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Argument passing - Subroutines and Functions - Mike Pope

Jim Owens notes that "the C-esque use of local vs. global variables doesn't apply to R[/]BASIC". True, but misleading; there is in fact a notion of local, shared, and global variables - it's just that it doesn't work as it does with C.

For beginners, look at these two versions of essentially the same user-defined subroutine:

0001        * Version 1
0003         JUST = JUST : '#' : LENGTH
0004         STRING = FMT(STRING, JUST)
0005        RETURN STRING

0001        * Version 2
0003         TEMP.JUST = JUST : '#' : LENGTH

What's the difference? Both return a formatted string. But the second one does so without altering any of the data passed to it. The first one modifies two variables: STRING (by reformatting its contents), and JUST (by reassigning it with a full justification specification). This explains the results Mr Owen experienced with his problem.

In the former case, the values of these variables will be changed in the program that called this one. This is true because the variables are shared with the calling program, by virtue of being passed as arguments. In the latter example, by contrast, the contents of the variable TEMP.JUST is "invisible" to the calling program because it is a local variable - it is neither one of the variables used in the argument list, nor is it the explicit return value for the function.


There are four types of shared data areas in R/BASIC, summarized as follows:

Global         @Variables. These may be globally readable (@USERNAME),
               globally settable (@USER0, @SENTENCE), or readable/settable
               for the current recursive (TCL) level (@LEVEL, @RECUR).

Common Global  Common areas established with a label, i.e., labelled common.
               Information in labelled common is available to all programs
               (main or subroutine/function) that declare the same label.
               Information is maintained for the entirety of the logon
               session unless explicitly nulled (although this does not
               de-allocate the labelled area).

Shared         Argument lists and explicit COMMON variables. This is a
               limited form of inheritance by which one program can share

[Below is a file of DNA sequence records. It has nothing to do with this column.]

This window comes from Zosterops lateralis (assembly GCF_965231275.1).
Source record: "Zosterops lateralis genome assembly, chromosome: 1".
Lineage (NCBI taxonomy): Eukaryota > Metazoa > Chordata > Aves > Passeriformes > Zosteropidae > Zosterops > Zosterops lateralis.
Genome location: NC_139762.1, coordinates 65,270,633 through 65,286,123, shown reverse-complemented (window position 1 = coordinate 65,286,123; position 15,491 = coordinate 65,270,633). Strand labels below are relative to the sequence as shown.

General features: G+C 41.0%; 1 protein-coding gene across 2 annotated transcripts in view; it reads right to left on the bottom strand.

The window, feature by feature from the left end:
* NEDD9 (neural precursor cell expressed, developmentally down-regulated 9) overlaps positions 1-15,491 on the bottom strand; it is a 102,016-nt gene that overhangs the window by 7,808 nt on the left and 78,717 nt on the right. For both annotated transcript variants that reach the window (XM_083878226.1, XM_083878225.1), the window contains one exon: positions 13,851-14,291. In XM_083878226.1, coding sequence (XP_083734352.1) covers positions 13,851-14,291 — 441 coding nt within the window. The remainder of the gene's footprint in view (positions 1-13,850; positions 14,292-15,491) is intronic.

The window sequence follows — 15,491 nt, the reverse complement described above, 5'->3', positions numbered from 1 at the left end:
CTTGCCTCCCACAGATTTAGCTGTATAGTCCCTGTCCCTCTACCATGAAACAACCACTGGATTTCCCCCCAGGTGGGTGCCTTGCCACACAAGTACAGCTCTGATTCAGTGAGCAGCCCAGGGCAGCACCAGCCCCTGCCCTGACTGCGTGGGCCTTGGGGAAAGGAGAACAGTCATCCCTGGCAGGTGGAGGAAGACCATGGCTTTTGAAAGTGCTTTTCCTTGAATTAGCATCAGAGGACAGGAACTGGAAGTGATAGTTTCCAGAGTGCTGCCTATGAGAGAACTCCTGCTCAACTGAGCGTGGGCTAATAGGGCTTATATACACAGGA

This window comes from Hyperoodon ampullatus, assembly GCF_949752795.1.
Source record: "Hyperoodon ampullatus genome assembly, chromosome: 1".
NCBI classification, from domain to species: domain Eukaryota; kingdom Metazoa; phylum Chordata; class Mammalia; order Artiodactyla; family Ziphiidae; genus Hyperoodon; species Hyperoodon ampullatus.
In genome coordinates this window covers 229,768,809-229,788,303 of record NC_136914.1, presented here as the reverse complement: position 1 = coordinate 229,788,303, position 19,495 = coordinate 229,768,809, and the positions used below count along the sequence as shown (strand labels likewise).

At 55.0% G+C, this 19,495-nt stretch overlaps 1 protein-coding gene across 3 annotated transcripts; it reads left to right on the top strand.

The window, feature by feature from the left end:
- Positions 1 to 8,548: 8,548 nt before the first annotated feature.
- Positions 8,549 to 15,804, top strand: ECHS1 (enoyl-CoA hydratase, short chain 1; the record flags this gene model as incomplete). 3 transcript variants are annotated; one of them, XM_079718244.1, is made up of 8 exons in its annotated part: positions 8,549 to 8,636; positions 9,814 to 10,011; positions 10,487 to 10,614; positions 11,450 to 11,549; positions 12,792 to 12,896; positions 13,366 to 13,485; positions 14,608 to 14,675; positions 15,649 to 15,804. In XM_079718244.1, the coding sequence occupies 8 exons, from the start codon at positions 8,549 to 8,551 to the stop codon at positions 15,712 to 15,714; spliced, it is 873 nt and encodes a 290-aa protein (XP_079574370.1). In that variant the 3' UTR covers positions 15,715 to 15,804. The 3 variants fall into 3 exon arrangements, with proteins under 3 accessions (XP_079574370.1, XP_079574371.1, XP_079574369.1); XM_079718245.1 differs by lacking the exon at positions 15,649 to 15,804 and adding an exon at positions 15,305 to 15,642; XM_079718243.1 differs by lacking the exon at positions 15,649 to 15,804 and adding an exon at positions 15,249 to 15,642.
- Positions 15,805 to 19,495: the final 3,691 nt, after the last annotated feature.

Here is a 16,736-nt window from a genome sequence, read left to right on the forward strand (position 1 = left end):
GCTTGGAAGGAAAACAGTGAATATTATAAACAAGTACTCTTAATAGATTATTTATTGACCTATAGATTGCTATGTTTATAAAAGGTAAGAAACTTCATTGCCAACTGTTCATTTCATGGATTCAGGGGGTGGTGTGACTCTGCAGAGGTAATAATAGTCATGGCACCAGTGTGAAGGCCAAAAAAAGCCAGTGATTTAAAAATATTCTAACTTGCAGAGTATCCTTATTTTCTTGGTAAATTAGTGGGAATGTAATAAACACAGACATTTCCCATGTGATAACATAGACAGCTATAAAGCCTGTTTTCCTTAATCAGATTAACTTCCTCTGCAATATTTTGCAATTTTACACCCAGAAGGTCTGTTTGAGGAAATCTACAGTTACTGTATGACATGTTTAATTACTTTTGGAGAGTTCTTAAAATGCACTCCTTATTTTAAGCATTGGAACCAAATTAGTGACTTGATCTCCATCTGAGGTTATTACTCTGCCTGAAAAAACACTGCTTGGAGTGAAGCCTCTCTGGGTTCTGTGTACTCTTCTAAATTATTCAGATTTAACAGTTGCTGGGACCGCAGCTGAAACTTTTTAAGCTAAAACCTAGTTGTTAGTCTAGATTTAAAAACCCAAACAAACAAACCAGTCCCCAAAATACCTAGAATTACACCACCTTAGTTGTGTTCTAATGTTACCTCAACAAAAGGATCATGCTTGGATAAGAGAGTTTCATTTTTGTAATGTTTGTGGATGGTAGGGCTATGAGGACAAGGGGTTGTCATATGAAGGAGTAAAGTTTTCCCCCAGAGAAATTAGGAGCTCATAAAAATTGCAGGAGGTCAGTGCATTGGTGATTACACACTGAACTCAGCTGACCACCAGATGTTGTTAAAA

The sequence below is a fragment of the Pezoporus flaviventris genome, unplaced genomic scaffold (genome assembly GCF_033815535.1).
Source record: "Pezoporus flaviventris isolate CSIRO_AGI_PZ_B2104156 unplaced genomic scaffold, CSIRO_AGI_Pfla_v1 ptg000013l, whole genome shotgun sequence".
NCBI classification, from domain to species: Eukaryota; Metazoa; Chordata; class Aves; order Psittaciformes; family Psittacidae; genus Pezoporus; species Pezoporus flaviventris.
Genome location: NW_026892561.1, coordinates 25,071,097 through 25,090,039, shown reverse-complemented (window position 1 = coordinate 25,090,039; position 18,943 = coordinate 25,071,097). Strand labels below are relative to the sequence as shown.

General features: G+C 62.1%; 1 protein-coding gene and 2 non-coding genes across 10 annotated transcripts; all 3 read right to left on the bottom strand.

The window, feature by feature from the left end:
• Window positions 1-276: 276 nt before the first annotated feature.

data with programs "below" it. Variables of these types can
               be shared between one main program and any subroutines or
               functions called by that main program, including subroutines
               that call further subroutines. A main program cannot,
               however, share arguments or common variables with another
               main program. Any change made to a shared variable in any of
               the interrelated programs is reflected for all subsequent
               access to that variable. There are differences in the way
               arguments and common variables are handled (See below).

Local          Variables in a program that are not one of the above, i.e.
               that are not @-variables, labelled common, common, or part of
               an argument list.


R/BASIC passes information in argument lists, common, labelled common, and @variables by reference. This means that the variable in the calling and called program are referencing the same physical data (more accurately, the same area of memory), even if the variables in the two programs happened to have different names. By extension, this means that if a subroutine changes the value of a variable passed to it in an argument list or shared via a COMMON declaration, this change is reflected in the main program, because both programs are actually referring to the same information.

It is possible to pass by value, which means that the calling and called routines have separate copies of the data. This is done in R/BASIC by passing an expression (rather than a variable) in an argument list or common area (this doesn't work for @Variables). For example:

0001     CALL MYSUB(A:B, 2 + 3, "TEST")

All three arguments in the example are expressions, and are therefore passed by value. In other words, the subroutine will receive the values represented by the expressions. However, no change can be made to the arguments, as this calling syntax does not allow for a value to be returned using the argument list. (Functions can be called successfully in this manner, as they return a value "in place").